Founded in 1636 by Roger Williams, Providence offers the warmth of a preeminent college town with the boundless culture of a big city. The Creative Capital’s 180,000 residents, including more than 30,000 college students, relish the opportunities at the heart of a burgeoning center for arts, theatre, and music. Just a short trip outside Boston, Hartford, New Haven, and New York, Providence is one of the nation’s oldest and most historic municipalities.
In Providence, summer attractions are endless. Throughout the warm weather months, the city hosts WaterFire, an internationally-recognized cultural festival and environmental art installation along the rivers passing through the middle of downtown. Providence’s award-winning theatres regularly feature Broadway musicals, children’s shows, ballets, opera, and concerts.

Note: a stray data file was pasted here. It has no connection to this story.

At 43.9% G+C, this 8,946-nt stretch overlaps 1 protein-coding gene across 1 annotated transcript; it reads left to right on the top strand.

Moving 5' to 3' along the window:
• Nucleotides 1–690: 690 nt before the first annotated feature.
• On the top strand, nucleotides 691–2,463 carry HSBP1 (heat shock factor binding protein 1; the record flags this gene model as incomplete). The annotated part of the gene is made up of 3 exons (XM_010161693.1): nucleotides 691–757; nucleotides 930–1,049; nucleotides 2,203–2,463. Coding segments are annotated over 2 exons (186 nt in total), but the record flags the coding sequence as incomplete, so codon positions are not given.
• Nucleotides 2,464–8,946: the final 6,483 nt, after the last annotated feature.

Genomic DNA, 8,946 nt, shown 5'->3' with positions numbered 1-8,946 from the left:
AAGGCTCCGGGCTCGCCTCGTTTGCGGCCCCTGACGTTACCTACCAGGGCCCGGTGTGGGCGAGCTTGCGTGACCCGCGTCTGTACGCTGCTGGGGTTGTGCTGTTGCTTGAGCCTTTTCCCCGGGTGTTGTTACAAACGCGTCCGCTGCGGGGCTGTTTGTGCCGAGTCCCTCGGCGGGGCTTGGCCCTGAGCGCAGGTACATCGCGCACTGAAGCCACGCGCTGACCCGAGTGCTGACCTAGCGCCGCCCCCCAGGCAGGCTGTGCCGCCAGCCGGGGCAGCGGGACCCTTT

Students and alumni of the universities located within the city bring youth and vitality to the city’s intellectual life. The world-famous Rhode Island School of Design provides many young artists with a home for study and a place to begin their careers. The world’s largest culinary educator, Johnson & Wales University, has had a tremendous impact on the city’s much-lauded restaurant scene: Providence boasts the highest number of restaurants-per-capita of any city in the country.
Recognitions of Providence’s unique offerings and spirit include:
- “America’s Favorite City” by Readers of Travel + Leisure
- “Best Small City in America” by Architectural Digest
- “Best City for Foodies and Night Owls” by Travel + Leisure
- “15 Cities for Creative 20-Somethings” by Huffington Post
- “Top 7 Cities for Pizza” by The Huffington Post
- 2014 U.S. Council of Mayors Award for City Livability